Saturday, 19 December 2015

Mia Bakes: German Cookies VS Jenny Bakery Butter Cookie Remakes

And so recently there was a huge craze over the Jenny Bakery butter cookies that has entered our local market, priced as a good 2 times the original price in HongKong, and I was thinking, "No way I'm going to buy that!"

However, the rave seems all too good to be true and so I started googling for "Jenny Bakery Cookies remakes" like how I stumbled onto the shiroi koibito recipe, and came across pages after pages of copycat Jenny Bakery cookie recipes. And somehow at the same time, P introduced a German Cookie recipe to me, mentioning that those Jenny Bakery butter cookies tasted really similar. A study of the two recipes only gave 2 slight difference. One with a higher butter ratio and use of different starch. So taste wise, I reckon there shouldn't be that much difference (just perhaps the one with more butter will smell/taste more fragrant). But will using corn starch/flour produce a much different texture as compared to using potato starch? 
Let's find out.

To make German cookies, the recipe was pretty standard and here are the ingredients you'll need.
125g of soften butter 
(I used Golden Churn Tin butter)
40g Icing Sugar
125g Potato Starch
80g Cake Flour
(I used Top Flour)
1 tsp Vanilla Extract
Optional: I added Noel Red food colouring to differentiate between the two cookies. 

The recipe for Jenny Bakery butter cookies, however, had quite a variation and I decided to follow MissTiamChiak's recipe as follow.
200g of soften butter 
(MUST use Golden Churn Tin butter)
50g Icing Sugar 
(increase if you prefer sweeter cookies)
50g AP Flour
100g Top Flour
50g Corn Flour/Corn Starch (NOT Cornmeal)

Procedure to make the cookie batter for both cookies are exactly the same. First you cream the butter with sugar (add in vanilla extract, if desired) and then fold in all the sifted dry ingredients and just combined. 

For both cookies, due to relatively high butter content, I've very kiasu-ly kept the entire tray of shaped cookies into the freezer while my oven heats up, and pop them straight into the oven to bake, while they're frozen. 

For my Noel Red German Cookies (which turned out PINK), I baked them in my oven for 170 degree Celsius for 20 minutes and I was pretty glad to see that they haven't spread much.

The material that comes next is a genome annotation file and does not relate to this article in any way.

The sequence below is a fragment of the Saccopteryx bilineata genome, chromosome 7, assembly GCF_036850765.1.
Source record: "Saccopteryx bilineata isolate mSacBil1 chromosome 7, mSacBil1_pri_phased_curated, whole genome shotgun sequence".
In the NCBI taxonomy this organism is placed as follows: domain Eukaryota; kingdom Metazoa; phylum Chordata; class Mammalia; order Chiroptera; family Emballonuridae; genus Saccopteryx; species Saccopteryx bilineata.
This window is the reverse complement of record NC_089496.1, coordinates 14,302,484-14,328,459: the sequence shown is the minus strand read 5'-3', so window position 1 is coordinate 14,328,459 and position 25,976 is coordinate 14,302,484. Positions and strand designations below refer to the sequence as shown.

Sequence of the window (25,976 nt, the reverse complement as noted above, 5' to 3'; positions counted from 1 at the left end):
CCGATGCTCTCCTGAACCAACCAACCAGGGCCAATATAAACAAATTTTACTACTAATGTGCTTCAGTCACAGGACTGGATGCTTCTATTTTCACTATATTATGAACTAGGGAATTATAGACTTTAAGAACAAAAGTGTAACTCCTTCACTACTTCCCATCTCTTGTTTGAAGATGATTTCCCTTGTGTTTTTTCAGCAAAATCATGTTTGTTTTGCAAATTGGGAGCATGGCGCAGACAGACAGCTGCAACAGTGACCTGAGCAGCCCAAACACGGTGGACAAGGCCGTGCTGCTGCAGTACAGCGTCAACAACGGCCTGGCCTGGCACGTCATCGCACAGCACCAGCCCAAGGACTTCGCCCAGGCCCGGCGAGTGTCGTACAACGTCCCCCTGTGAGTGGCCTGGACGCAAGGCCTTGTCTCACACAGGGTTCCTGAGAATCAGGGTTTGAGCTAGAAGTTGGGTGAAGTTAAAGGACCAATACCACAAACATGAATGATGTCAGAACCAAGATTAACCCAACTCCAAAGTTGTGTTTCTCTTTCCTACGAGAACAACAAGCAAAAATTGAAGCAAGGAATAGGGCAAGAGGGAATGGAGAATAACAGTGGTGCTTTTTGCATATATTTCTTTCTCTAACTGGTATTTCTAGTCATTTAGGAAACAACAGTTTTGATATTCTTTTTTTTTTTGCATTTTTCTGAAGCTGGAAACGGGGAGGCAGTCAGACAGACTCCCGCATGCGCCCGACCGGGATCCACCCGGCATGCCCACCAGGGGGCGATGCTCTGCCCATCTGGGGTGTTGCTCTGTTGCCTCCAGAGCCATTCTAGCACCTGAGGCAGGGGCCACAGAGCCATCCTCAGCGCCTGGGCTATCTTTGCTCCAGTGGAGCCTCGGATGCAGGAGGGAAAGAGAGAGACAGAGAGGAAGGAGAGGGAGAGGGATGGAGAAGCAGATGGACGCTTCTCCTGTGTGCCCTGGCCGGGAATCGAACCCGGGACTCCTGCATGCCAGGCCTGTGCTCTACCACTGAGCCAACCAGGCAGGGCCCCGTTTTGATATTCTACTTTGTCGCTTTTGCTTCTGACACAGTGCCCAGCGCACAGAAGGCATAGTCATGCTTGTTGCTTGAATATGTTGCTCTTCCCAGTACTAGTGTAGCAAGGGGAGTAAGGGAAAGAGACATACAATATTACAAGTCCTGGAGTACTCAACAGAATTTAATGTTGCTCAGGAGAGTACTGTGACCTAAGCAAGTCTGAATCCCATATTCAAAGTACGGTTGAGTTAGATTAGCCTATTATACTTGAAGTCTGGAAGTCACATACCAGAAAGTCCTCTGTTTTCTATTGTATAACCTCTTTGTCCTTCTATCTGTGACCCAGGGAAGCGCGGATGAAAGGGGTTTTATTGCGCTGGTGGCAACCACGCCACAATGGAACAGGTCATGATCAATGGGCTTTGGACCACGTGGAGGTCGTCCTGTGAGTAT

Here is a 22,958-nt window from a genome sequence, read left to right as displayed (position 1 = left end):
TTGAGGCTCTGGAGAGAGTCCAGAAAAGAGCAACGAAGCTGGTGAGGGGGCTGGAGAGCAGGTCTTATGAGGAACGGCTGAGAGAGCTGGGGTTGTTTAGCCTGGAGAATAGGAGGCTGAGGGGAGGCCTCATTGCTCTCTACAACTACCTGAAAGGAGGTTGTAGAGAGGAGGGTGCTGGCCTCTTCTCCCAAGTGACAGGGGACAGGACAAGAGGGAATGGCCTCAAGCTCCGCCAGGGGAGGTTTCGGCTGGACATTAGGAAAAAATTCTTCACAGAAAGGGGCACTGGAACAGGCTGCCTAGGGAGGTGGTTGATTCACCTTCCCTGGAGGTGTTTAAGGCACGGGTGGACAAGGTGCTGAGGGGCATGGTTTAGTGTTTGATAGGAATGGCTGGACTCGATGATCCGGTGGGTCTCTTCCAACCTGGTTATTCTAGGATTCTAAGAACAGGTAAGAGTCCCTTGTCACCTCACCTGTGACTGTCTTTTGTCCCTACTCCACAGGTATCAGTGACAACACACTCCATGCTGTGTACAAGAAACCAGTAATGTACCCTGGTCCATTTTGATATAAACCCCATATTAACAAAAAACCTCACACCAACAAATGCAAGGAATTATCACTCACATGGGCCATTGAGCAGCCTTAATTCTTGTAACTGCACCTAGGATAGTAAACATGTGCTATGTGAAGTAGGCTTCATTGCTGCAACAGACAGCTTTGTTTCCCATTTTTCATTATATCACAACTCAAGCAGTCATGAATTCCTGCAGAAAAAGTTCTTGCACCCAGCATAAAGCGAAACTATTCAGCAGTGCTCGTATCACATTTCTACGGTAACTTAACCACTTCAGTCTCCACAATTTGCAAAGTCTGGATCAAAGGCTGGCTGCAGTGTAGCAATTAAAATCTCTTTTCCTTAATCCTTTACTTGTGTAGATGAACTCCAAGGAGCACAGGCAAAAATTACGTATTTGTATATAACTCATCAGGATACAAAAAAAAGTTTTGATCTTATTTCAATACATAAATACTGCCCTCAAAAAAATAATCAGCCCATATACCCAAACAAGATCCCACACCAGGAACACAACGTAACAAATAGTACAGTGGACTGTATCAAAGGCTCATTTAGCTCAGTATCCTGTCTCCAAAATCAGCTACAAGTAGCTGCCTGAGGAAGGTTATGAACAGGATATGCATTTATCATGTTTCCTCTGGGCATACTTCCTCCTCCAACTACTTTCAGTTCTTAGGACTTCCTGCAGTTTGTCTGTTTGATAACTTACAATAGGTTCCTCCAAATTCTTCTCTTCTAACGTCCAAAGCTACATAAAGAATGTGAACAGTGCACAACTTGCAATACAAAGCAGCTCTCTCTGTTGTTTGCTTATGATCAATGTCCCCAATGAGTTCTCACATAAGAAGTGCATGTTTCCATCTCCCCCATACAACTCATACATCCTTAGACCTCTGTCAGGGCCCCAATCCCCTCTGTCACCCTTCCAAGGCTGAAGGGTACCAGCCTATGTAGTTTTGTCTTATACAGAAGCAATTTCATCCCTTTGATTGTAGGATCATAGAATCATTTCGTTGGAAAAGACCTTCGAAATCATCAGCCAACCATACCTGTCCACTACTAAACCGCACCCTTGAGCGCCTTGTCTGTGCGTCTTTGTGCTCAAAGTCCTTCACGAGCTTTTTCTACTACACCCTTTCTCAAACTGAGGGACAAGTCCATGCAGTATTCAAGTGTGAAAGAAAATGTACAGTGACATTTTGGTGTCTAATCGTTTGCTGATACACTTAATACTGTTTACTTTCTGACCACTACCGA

As seen, the German Cookies baked using potato starch (and also lower butter content to higher starch content) hold their shape really well. There was really minimal spreading of the cookie, which makes it a no-no for drop cookies as it'll just bake into whatever shapes you've dropped the batter as. However, due to the softness of the batter (even if you chill it, it still gets 'melty' pretty quickly in our hot climate), it's also a no-no as a cut out cookie. So the best bet would be to hand shape each cookie and press them down with a fork. I do believe spritz cookie will be an alternative if you MUST have pretty looking cookies. 

As for the Jenny Bakery butter cookies, I first followed MissTiamChiak's recommendation of baking them at 180 degree Celsius under my watchful eyes as I did notice that the frozen batter melts down so quickly like there's no tomorrow. True enough, within 5 minutes, my cookies (which I've laid them about 1.5cm apart) were almost touching each other and there's even a circle of melted butter BUBBLING around each cookie. So I quickly cranked up my oven temperature to 190-200 (pointer was somewhere in between) degree Celsius for the cookies to bake till set quicker. And only after I notice that the cookies are more or less set, I cranked back down the temperature to 170 degree Celsius and in the final 5 minutes of baking, moved the tray from middle rack to upper rack for the top part to brown.